#SPILL! Error in Excel (Understanding and Fixing)

Last Updated: November 21, 2023

- Written by Puneet

Spill Range is Not Blank

In Excel, you will get the #SPILL! error when you are using a dynamic function that returns the result in a range of multiple cells, but that range already has some values in it, and now that dynamic function can’t overwrite values to return the result in that range. Now to get the result you need to clear values for the range.


In the above example, you can see we are using the RANDARRAY function that returns random values in a specific range of cells that you define. And in the function, I have defined five rows and five columns for the result values which is the range A1:E5.

Now, as you can see in cell B3, I already have a value there and that’s the reason this dynamic formula can’t extend its result and returns the #SPILL! Error.


To deal with this problem, you need to delete the value from cell B3, and the dynamic function (RANDARRAY) expands itself and returns the result in the range A1:E5 which is five rows and five columns.

Spill Range Error in a Table

If you are using dynamic tables, in that case, there’s a chance that you will get the #SPILL! error. The reason for this is that tables don’t support dynamic formulas yet.


In the above example, we have Table1 where we are trying to get the random number in one column and ten rows, but as we are using the table, it has returned a spill error.

As per Microsoft, there’s no support yet on Excel Tables for the dynamic functions. The way out is to convert the table into a normal range or move your formula to a normal range.

And when you are converting your table into a normal range make sure to delete and re-enter the formula, otherwise it will still show you the error for all the values other than the last value.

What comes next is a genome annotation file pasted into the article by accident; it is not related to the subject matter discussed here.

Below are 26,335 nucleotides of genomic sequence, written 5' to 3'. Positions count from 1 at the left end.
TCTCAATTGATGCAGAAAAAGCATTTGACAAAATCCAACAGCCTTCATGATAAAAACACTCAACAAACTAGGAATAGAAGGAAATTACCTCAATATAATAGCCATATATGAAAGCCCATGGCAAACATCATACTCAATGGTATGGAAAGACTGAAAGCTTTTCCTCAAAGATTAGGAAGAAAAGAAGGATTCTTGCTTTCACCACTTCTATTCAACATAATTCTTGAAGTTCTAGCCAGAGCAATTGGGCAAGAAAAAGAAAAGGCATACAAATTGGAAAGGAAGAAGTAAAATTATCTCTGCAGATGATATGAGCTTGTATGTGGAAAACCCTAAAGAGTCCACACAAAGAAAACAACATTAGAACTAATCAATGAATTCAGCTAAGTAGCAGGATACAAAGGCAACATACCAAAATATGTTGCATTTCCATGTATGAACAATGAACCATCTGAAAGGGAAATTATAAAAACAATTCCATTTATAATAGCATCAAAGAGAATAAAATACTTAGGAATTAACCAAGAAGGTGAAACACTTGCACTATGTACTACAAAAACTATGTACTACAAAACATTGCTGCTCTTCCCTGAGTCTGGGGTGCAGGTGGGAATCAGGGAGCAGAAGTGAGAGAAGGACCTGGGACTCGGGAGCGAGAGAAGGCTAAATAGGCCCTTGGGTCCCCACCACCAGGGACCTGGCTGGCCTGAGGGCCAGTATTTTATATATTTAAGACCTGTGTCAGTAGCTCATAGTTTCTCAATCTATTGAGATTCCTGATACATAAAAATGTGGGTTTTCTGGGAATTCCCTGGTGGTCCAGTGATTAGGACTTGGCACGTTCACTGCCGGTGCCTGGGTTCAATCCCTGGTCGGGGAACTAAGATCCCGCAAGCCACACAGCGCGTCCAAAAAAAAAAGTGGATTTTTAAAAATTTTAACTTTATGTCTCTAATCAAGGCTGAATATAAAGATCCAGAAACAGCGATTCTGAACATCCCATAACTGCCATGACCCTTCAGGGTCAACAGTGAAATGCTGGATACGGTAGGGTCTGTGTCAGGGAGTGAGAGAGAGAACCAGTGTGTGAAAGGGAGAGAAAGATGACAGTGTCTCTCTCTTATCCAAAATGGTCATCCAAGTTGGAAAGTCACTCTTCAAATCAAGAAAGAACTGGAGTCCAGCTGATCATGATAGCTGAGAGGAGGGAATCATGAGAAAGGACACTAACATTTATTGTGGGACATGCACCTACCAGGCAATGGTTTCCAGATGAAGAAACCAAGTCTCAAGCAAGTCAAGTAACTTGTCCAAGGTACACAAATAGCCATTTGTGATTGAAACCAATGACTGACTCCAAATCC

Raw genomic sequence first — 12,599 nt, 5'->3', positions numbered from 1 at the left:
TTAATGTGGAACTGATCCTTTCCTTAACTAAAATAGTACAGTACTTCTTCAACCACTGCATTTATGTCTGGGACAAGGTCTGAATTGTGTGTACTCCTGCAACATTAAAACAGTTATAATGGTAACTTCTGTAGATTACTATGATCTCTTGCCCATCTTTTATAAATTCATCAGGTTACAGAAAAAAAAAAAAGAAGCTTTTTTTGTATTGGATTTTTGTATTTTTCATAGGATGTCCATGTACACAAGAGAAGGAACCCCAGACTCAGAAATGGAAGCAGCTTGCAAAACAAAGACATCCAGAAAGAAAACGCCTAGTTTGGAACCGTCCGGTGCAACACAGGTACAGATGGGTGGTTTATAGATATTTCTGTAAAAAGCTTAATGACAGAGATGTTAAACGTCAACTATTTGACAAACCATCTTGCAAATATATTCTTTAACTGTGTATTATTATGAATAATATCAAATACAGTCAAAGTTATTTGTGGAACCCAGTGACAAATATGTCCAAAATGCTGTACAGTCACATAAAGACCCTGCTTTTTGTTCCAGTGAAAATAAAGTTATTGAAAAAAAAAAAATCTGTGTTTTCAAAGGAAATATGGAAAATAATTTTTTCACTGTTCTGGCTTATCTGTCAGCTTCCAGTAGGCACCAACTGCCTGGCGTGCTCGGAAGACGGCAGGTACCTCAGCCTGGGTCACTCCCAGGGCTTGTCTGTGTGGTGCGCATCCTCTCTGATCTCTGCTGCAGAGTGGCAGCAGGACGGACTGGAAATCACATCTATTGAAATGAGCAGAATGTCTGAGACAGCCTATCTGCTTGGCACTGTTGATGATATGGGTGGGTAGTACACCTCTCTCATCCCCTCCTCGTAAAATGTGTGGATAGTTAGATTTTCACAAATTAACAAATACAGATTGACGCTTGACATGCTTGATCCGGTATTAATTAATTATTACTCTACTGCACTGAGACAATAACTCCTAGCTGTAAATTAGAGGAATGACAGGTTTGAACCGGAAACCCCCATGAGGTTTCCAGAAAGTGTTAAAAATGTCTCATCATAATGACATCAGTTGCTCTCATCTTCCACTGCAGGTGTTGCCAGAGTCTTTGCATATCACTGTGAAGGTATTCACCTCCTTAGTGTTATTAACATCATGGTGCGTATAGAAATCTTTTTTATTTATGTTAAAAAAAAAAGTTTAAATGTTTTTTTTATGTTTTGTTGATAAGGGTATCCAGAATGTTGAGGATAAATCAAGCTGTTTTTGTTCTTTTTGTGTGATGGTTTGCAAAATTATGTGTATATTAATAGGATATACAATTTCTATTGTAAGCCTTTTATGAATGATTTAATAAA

When you convert the table into a normal range Excel tries to expand the dynamic formula to the other cells, but those cells still have the spill error (other than the last cell with the formula) and that’s why the dynamic formula won’t be able to get the result for you.

#SPILL! Error Problem with VLOOKUP

There’s might a situation where you get the spill error with the VLOOKUP. Well, it’s not common to get this error with the VLOOKUP, but there is a chance to get it. To understand it, you need to understand the situation and how you are using the formula in the wrong way.


In the above formula, in the lookup value instead of referring to a single cell I have referred to the entire column and this makes it a dynamic formula.

Now as I have referred to the entire column where I have a total of 1048576 cells, and with the dynamic formula Excel will return 1048576 results. Correct?

Now the problem is to get the 1048576 results I need to have 1048576 cells, but I am short by one cell as my formula starts from the D2.


And when I use the same formula from the first cell of a column, I get all the formulas accurately.

Merge Cell can also Cause a #SPILL! Error

If you have a merged cell in the spill range while entering a dynamic formula, in that case also, you will get the spill error in the result.


In the above example, we have a merged cell for the range B2:C3 and when we try to enter RANDARRAY in cell A1, it returns the spill error in cell A1 as it can’t re-write a result in a merged cell.

Selecting Obstructing Cells to Fix the #SPILL! Error

When you click on the cell where you have the #SPILL! error, it gives a drop-down where you have a few options to deal with it.


On the third position, it shows an option to select the obstructing cells, cells that block the result. And the moment you click on this option it will select all the cells that have value.


If you have multiple cells, it will select all those cells and you can delete the values from those cells to get the result in the range that is defined in the formula.


Use @ for Implicit Intersection

When you use a dynamic function that uses a spill range (return result in multiple cells), For avoiding the #SPILL! error, you can use @ operator at the start of the formula to make the formula return results in a single cell instead of an array for multiple cells.


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